Two Wilkes County all-star softball teams won district titles this past weekend in Wilkesboro, and a baseball team came within two runs of making it a clean sweep for our local squads.

No one would have been prouder of those teams’ success than Arthur M. “Buster” Bush.

Buster Bush, who died in 2000, started recreational sports for youth in North Wilkesboro, and his name is synonymous with Tar Heel Leagues ball sports in these parts.

He was inducted into the Tar Heel Leagues Inc. Hall of Honor as an administrator in 1995 and posthumously into the Wilkes County Hall of Fame in 2019.

Buster was the fourth of 11 children born to David Taylor and Zada Bumgarner Bush. He graduated from North Wilkesboro High School. During his youth, he was an active Scout and athlete, playing semi-pro fast pitch softball.

He was very instrumental in founding the first recreation program in North Wilkesboro. He led a recreation program for youth with the help of local churches several years before the town began financing the program.

Buster served as president of the North Wilkesboro Optimist Club, was a volunteer fireman in North Wilkesboro for 25 years and was the first auxiliary policeman of North Wilkesboro.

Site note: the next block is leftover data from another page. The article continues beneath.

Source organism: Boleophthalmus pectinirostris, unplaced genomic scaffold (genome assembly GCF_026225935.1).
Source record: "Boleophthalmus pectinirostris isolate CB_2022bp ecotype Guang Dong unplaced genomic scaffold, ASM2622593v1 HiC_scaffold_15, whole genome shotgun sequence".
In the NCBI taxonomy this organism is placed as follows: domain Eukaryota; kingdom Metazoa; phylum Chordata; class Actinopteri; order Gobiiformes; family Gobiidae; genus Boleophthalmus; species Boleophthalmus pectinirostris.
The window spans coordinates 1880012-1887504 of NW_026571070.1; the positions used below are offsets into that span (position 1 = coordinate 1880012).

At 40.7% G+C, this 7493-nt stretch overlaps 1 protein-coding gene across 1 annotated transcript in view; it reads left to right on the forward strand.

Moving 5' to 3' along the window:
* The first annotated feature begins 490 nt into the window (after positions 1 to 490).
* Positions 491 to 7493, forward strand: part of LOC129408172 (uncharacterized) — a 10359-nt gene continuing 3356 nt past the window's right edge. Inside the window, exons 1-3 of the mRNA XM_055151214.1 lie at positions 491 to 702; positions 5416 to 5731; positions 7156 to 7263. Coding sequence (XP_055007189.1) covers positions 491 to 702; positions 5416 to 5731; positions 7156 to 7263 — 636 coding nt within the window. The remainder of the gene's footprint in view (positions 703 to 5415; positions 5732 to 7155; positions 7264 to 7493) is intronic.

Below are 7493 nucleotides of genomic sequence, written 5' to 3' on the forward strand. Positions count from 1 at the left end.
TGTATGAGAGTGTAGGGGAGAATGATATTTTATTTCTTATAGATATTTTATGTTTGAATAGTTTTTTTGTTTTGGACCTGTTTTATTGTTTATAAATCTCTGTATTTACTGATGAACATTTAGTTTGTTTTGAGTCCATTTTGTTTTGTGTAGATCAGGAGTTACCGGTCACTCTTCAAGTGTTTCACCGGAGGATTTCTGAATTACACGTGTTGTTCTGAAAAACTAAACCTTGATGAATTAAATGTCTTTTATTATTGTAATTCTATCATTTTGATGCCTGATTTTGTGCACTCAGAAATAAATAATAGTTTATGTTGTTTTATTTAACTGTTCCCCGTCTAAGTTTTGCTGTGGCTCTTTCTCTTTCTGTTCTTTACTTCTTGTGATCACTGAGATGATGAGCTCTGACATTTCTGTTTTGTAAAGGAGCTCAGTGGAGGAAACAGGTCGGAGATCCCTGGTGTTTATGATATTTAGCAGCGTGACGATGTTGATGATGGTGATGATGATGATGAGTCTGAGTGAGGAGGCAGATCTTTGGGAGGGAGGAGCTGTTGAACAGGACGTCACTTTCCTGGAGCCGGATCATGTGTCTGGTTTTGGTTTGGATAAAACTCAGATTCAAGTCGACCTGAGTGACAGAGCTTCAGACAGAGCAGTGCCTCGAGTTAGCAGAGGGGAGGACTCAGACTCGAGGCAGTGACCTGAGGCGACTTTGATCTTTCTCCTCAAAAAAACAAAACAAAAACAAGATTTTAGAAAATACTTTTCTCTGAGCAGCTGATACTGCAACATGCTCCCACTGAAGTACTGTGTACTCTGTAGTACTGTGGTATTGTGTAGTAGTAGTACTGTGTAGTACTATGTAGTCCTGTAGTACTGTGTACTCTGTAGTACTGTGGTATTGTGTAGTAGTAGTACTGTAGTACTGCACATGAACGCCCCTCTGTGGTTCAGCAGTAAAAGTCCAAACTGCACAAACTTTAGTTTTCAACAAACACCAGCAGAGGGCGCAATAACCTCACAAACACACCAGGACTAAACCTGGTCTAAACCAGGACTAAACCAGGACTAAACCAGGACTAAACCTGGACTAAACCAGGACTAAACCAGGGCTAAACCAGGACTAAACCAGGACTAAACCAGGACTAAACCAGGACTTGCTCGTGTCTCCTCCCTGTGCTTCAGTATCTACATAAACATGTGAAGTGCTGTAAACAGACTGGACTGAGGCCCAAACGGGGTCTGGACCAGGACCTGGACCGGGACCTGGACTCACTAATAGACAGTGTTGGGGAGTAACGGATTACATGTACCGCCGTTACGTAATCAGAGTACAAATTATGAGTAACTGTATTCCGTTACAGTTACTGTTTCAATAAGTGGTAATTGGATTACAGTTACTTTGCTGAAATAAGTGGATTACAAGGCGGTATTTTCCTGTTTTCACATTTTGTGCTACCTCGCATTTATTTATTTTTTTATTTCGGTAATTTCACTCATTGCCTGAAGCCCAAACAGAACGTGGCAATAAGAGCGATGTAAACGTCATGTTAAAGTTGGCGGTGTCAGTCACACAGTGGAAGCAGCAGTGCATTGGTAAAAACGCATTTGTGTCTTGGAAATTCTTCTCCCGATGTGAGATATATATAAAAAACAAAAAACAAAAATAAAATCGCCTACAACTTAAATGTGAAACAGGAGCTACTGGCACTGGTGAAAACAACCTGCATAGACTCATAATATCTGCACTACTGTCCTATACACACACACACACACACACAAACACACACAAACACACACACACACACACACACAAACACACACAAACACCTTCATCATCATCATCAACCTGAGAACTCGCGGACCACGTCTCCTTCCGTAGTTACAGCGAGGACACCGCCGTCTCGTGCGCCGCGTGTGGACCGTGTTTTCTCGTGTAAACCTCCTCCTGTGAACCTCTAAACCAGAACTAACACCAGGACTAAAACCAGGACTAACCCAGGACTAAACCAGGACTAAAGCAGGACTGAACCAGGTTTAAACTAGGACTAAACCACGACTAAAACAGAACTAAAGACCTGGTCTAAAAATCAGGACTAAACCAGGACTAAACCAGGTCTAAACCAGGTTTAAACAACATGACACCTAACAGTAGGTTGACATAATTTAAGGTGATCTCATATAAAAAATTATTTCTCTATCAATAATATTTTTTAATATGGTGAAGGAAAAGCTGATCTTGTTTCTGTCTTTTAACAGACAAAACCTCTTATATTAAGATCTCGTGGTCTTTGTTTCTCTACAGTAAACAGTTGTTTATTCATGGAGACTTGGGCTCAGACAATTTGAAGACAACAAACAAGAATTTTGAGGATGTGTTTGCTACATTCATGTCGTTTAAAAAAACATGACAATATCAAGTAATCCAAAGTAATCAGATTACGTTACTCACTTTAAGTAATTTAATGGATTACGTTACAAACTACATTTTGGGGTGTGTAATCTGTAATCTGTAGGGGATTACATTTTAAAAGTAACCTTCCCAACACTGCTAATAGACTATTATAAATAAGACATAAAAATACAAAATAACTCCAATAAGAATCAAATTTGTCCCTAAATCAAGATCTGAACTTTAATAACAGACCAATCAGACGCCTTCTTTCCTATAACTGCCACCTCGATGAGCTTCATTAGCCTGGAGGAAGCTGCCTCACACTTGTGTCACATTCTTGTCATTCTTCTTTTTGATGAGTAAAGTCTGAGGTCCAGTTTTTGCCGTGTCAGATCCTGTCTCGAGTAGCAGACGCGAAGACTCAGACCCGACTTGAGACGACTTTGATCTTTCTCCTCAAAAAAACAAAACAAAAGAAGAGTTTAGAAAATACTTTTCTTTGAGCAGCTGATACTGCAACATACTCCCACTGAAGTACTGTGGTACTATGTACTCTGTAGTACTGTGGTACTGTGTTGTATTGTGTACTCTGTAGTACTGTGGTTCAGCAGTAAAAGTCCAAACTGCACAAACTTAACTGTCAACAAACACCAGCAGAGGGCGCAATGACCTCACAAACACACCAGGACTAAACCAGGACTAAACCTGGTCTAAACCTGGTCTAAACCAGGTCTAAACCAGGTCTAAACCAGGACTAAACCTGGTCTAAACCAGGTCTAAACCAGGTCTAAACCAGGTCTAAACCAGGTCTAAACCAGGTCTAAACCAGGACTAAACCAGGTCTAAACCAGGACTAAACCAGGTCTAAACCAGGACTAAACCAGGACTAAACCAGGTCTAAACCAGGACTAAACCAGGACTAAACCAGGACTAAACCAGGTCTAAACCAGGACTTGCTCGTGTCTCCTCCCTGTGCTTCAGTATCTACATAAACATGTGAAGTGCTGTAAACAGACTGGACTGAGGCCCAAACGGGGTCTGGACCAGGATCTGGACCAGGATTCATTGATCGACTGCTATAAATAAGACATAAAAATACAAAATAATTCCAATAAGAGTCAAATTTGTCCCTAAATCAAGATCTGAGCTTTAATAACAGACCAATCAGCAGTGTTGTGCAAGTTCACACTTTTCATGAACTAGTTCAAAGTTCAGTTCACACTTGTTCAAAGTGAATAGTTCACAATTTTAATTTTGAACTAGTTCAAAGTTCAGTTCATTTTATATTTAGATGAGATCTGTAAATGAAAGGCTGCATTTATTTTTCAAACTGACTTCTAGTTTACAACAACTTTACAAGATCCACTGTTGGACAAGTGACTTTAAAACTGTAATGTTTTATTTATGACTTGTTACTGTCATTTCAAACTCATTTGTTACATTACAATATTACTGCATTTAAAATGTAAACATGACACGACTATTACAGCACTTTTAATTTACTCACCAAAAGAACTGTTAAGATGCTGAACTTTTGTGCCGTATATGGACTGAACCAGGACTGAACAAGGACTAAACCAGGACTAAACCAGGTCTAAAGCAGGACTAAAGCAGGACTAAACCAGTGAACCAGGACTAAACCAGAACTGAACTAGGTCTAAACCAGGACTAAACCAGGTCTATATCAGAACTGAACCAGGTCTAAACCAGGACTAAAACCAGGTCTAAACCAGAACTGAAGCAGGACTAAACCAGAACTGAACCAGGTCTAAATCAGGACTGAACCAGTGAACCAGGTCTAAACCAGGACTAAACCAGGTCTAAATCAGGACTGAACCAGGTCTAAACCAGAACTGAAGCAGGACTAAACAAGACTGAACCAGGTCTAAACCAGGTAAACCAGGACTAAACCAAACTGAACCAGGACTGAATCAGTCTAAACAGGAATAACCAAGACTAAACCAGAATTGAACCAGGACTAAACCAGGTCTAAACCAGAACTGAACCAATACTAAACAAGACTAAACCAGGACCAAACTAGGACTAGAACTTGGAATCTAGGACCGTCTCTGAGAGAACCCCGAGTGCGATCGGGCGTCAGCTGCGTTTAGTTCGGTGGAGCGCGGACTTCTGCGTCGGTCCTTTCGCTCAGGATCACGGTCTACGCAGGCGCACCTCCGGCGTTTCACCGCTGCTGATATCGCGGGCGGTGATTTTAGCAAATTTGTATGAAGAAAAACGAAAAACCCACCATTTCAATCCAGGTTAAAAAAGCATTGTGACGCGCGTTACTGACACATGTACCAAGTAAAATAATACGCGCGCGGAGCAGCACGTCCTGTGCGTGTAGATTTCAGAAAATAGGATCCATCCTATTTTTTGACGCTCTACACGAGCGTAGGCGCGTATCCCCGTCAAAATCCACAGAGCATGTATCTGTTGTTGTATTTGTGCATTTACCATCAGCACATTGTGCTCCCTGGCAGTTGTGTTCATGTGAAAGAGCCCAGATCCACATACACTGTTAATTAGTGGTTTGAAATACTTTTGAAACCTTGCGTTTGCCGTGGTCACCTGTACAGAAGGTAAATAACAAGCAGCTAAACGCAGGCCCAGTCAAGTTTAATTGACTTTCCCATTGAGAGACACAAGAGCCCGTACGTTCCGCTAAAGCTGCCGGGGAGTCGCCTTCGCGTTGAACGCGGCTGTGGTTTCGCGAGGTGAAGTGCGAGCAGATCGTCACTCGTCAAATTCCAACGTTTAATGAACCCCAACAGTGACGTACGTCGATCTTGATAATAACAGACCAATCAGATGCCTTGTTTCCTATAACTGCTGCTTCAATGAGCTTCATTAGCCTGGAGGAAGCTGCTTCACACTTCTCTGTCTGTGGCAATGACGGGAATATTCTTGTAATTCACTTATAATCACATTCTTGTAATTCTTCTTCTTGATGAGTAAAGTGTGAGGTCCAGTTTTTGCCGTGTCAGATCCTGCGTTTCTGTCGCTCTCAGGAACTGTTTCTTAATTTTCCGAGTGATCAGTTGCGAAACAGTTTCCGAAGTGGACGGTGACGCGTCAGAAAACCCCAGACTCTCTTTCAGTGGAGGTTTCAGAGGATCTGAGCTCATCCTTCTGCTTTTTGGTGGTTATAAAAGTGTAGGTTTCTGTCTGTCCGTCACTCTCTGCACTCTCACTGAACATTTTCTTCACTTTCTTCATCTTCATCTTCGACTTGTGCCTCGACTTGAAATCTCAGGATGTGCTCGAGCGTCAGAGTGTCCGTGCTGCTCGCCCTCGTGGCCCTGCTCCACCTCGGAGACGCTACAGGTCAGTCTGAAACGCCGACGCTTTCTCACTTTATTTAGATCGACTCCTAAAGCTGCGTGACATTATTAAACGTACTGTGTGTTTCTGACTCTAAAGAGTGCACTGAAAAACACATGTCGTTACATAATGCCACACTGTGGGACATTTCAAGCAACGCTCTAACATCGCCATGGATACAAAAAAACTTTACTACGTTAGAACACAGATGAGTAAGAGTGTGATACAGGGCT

He was scoutmaster for Troop 334 from 1952 until 1985. He was awarded the Distinguished Service Award by the Wilkes County Jaycees in 1959 and the Charles Ham Citizenship Award by the Wilkes Civitan Club in 1986.

Buster was hired as the town’s first recreation director in January 1957 and served until his retirement in June 1987.

During his 30 years of service to the town, Buster impacted the lives of thousands of young people by volunteering as a coach, mentor, friend and father figure. The many recreation programs available to young people in Wilkes County today are here because of Buster’s efforts.

Buster organized and ran Little League baseball in Wilkes County for 35 years. He was the Little Tar Heel Baseball League district commissioner for 25 years.

When Buster retired from running the Tar Heel Leagues in North Wilkesboro, his duties were taken over by Jimmy Gaines, who later moved back to his hometown of Erwin and served as president of the organization from 1977-1984 and 1991-2013 before being inducted into its hall of honor, also as an administrator, in 1994.

When I covered sports here from 1993 to 1996, I recall Jimmy running a tight ship at Memorial Park when the Tar Heel Leagues tourneys were hosted there. He welcomed the media coverage and was very helpful in getting me what I needed back in those analog days.

Over the years, the recreation departments of the towns and county have also been affiliated with the Babe Ruth League and Cal Ripken Little League, but the roots with Tar Heel Leagues run deeper and longer.

Buster truly had a heart of service and cared deeply for the youth of Wilkes County. I like to think he’s looking down on the continued success of Tar Heel Leagues teams with a wide smile on his face.

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